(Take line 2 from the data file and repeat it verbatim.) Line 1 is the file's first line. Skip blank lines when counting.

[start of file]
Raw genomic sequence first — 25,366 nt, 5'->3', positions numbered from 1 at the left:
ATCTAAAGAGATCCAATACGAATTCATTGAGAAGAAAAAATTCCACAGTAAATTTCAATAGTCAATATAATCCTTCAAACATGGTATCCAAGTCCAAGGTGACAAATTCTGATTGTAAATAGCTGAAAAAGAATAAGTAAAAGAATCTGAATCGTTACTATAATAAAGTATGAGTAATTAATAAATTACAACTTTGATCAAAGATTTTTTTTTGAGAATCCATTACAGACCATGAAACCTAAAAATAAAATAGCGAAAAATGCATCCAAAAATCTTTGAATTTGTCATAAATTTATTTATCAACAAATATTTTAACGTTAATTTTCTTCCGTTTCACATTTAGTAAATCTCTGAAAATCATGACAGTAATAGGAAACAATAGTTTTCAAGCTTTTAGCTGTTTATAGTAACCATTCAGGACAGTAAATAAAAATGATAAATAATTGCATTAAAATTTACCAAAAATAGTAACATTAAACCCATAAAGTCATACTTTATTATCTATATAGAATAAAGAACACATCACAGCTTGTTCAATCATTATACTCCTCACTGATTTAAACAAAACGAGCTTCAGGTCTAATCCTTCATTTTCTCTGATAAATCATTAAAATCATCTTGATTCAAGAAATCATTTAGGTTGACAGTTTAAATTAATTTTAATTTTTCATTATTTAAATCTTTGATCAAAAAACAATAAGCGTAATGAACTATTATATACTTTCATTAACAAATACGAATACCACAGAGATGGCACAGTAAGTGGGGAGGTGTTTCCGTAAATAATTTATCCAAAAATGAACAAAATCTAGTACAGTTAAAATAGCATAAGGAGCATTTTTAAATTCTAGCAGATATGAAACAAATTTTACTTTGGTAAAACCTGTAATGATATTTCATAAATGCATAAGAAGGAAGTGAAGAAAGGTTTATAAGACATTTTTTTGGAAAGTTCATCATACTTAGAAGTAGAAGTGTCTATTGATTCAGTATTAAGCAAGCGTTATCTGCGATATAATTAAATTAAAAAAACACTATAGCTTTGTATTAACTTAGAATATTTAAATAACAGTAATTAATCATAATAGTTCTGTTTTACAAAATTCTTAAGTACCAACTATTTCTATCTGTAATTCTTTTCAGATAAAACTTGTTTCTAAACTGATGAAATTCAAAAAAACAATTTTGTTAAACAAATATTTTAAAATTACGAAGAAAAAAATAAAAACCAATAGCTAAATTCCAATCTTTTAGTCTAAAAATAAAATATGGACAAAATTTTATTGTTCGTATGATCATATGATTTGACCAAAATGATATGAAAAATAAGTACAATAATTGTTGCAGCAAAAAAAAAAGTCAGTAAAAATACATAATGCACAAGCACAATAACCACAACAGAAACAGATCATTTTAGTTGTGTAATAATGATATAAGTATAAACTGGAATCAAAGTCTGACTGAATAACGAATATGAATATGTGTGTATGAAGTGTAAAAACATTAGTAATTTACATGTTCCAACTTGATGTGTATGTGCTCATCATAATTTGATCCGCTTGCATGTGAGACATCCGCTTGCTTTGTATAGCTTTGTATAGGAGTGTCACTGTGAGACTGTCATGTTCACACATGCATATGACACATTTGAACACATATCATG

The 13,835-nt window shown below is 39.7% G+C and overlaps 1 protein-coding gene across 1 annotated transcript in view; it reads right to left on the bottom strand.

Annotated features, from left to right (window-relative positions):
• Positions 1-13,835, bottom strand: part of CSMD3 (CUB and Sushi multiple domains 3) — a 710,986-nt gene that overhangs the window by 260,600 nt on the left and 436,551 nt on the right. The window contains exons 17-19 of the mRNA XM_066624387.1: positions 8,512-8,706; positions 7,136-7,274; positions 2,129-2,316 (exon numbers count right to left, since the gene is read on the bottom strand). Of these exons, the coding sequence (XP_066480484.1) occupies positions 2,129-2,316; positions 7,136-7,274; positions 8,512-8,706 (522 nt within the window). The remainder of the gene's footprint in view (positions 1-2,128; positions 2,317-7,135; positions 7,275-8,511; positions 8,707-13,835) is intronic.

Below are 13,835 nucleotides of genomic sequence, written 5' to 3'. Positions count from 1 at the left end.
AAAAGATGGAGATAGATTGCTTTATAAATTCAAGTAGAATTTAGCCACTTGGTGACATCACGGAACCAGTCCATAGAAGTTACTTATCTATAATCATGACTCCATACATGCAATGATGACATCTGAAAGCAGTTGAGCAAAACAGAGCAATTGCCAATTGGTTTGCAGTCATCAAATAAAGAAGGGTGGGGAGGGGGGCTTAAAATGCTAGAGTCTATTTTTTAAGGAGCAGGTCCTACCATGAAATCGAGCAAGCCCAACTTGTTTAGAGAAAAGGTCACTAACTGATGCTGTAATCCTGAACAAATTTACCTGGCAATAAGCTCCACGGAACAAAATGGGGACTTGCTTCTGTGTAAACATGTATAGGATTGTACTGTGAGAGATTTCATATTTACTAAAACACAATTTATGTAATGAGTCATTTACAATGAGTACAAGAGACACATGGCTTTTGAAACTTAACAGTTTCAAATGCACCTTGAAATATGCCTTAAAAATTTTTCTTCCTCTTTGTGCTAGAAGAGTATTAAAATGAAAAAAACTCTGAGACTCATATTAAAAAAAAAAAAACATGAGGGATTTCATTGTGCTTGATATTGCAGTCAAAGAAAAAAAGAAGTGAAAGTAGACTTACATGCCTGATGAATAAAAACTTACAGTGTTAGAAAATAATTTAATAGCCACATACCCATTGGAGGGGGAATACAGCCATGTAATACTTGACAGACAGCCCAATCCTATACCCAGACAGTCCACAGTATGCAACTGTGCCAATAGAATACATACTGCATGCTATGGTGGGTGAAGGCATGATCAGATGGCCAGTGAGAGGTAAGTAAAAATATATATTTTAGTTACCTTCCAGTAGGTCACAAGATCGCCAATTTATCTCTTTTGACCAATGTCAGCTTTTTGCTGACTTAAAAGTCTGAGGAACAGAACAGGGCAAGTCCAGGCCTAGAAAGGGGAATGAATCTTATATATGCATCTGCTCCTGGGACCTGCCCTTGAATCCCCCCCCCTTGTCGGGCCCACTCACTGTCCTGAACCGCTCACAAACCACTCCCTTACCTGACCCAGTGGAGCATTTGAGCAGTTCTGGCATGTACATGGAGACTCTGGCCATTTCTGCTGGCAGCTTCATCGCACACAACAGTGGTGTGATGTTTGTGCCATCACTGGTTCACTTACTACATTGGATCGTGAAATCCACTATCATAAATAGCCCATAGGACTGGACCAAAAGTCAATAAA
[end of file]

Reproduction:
ATCTAAAGAGATCCAATACGAATTCATTGAGAAGAAAAAATTCCACAGTAAATTTCAATAGTCAATATAATCCTTCAAACATGGTATCCAAGTCCAAGGTGACAAATTCTGATTGTAAATAGCTGAAAAAGAATAAGTAAAAGAATCTGAATCGTTACTATAATAAAGTATGAGTAATTAATAAATTACAACTTTGATCAAAGATTTTTTTTTGAGAATCCATTACAGACCATGAAACCTAAAAATAAAATAGCGAAAAATGCATCCAAAAATCTTTGAATTTGTCATAAATTTATTTATCAACAAATATTTTAACGTTAATTTTCTTCCGTTTCACATTTAGTAAATCTCTGAAAATCATGACAGTAATAGGAAACAATAGTTTTCAAGCTTTTAGCTGTTTATAGTAACCATTCAGGACAGTAAATAAAAATGATAAATAATTGCATTAAAATTTACCAAAAATAGTAACATTAAACCCATAAAGTCATACTTTATTATCTATATAGAATAAAGAACACATCACAGCTTGTTCAATCATTATACTCCTCACTGATTTAAACAAAACGAGCTTCAGGTCTAATCCTTCATTTTCTCTGATAAATCATTAAAATCATCTTGATTCAAGAAATCATTTAGGTTGACAGTTTAAATTAATTTTAATTTTTCATTATTTAAATCTTTGATCAAAAAACAATAAGCGTAATGAACTATTATATACTTTCATTAACAAATACGAATACCACAGAGATGGCACAGTAAGTGGGGAGGTGTTTCCGTAAATAATTTATCCAAAAATGAACAAAATCTAGTACAGTTAAAATAGCATAAGGAGCATTTTTAAATTCTAGCAGATATGAAACAAATTTTACTTTGGTAAAACCTGTAATGATATTTCATAAATGCATAAGAAGGAAGTGAAGAAAGGTTTATAAGACATTTTTTTGGAAAGTTCATCATACTTAGAAGTAGAAGTGTCTATTGATTCAGTATTAAGCAAGCGTTATCTGCGATATAATTAAATTAAAAAAACACTATAGCTTTGTATTAACTTAGAATATTTAAATAACAGTAATTAATCATAATAGTTCTGTTTTACAAAATTCTTAAGTACCAACTATTTCTATCTGTAATTCTTTTCAGATAAAACTTGTTTCTAAACTGATGAAATTCAAAAAAACAATTTTGTTAAACAAATATTTTAAAATTACGAAGAAAAAAATAAAAACCAATAGCTAAATTCCAATCTTTTAGTCTAAAAATAAAATATGGACAAAATTTTATTGTTCGTATGATCATATGATTTGACCAAAATGATATGAAAAATAAGTACAATAATTGTTGCAGCAAAAAAAAAAGTCAGTAAAAATACATAATGCACAAGCACAATAACCACAACAGAAACAGATCATTTTAGTTGTGTAATAATGATATAAGTATAAACTGGAATCAAAGTCTGACTGAATAACGAATATGAATATGTGTGTATGAAGTGTAAAAACATTAGTAATTTACATGTTCCAACTTGATGTGTATGTGCTCATCATAATTTGATCCGCTTGCATGTGAGACATCCGCTTGCTTTGTATAGCTTTGTATAGGAGTGTCACTGTGAGACTGTCATGTTCACACATGCATATGACACATTTGAACACATATCATG